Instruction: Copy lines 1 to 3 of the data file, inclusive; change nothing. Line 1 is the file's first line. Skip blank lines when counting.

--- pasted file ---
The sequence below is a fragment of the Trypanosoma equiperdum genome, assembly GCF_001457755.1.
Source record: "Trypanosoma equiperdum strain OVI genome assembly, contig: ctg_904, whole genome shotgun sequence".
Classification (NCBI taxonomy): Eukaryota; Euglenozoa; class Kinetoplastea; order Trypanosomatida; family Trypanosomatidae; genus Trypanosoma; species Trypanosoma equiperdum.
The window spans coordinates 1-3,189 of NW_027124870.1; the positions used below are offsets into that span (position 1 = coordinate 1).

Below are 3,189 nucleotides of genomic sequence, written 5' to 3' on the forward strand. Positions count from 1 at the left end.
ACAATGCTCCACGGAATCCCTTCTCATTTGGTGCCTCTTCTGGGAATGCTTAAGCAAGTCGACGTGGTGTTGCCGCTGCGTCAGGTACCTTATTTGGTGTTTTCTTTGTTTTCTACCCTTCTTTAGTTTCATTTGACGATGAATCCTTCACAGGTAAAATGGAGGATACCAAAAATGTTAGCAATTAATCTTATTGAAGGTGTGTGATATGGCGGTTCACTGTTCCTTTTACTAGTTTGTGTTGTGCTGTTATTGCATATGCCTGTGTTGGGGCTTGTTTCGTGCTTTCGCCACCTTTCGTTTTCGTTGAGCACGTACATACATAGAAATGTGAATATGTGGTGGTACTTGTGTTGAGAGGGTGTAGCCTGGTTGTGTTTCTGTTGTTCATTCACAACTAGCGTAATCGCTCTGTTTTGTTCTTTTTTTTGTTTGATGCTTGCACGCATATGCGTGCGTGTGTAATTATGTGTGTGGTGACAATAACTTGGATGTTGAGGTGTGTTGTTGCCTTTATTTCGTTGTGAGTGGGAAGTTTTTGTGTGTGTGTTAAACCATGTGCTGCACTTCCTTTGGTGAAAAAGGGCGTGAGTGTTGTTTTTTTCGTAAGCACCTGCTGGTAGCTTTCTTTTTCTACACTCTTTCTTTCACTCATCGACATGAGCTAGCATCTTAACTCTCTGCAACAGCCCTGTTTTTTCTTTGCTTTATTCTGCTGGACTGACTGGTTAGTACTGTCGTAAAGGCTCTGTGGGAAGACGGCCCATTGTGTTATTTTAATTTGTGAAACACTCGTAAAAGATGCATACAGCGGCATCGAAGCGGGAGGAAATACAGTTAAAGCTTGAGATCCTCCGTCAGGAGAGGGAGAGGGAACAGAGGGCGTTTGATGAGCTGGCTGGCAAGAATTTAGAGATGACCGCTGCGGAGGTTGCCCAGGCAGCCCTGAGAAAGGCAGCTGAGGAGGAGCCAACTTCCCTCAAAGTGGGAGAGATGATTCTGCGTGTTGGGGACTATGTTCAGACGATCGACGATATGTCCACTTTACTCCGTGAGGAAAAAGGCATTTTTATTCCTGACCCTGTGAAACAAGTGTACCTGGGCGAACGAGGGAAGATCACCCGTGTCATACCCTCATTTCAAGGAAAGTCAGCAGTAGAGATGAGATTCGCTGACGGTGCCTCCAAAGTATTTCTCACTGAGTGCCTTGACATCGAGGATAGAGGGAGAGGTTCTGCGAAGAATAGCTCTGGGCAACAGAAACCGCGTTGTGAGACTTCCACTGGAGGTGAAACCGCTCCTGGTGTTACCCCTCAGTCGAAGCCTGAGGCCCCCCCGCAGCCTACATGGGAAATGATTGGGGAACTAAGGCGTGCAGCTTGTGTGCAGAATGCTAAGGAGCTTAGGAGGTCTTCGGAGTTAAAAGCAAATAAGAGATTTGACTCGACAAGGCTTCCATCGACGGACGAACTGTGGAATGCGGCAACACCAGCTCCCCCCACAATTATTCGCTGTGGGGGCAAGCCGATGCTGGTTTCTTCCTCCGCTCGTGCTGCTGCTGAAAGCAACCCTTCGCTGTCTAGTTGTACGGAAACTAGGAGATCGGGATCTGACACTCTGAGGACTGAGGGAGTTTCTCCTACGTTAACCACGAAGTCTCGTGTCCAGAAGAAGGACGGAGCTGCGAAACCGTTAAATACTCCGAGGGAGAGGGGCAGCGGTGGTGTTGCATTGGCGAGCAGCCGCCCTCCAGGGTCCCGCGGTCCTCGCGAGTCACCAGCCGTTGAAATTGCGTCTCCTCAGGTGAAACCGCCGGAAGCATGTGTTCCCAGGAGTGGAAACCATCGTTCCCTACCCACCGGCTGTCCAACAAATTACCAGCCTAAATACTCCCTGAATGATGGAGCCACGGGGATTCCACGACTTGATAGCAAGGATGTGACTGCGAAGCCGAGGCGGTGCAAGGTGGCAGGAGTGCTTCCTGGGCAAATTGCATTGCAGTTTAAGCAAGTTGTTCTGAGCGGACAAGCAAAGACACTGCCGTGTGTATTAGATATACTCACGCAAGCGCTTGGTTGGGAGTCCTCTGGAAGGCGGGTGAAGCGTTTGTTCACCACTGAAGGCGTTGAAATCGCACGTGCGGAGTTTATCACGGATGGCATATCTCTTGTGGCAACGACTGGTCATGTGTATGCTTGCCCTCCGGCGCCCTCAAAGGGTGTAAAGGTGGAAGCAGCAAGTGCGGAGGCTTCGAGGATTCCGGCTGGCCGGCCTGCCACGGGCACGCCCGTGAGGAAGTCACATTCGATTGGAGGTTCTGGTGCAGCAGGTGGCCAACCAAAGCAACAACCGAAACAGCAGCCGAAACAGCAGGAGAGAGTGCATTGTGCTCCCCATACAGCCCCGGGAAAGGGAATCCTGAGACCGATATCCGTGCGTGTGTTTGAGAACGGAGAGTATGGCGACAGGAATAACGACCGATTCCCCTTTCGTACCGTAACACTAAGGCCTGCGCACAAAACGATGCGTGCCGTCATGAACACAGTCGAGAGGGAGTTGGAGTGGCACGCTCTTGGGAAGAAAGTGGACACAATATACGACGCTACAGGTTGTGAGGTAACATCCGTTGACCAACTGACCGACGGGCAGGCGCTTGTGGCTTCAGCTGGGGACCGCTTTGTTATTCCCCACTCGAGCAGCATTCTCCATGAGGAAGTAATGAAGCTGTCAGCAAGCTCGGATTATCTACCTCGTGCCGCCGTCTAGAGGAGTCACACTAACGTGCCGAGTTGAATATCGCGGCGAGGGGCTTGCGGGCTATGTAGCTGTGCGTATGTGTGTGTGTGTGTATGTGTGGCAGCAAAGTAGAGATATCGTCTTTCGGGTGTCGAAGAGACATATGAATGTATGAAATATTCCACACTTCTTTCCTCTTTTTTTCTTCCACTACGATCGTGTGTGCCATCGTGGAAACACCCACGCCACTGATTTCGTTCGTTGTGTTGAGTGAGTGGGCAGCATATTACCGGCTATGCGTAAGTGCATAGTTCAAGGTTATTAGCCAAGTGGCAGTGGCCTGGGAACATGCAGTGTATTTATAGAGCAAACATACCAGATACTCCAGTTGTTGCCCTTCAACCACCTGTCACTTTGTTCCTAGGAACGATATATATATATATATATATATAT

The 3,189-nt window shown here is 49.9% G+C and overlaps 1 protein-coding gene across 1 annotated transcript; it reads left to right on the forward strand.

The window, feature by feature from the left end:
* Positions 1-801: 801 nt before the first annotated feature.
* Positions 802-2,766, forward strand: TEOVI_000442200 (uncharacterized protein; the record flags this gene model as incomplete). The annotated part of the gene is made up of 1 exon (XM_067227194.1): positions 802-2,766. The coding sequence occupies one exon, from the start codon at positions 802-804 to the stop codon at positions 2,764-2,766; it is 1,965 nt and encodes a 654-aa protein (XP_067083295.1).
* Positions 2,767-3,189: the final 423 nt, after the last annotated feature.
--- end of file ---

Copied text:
The sequence below is a fragment of the Trypanosoma equiperdum genome, assembly GCF_001457755.1.
Source record: "Trypanosoma equiperdum strain OVI genome assembly, contig: ctg_904, whole genome shotgun sequence".
Classification (NCBI taxonomy): Eukaryota; Euglenozoa; class Kinetoplastea; order Trypanosomatida; family Trypanosomatidae; genus Trypanosoma; species Trypanosoma equiperdum.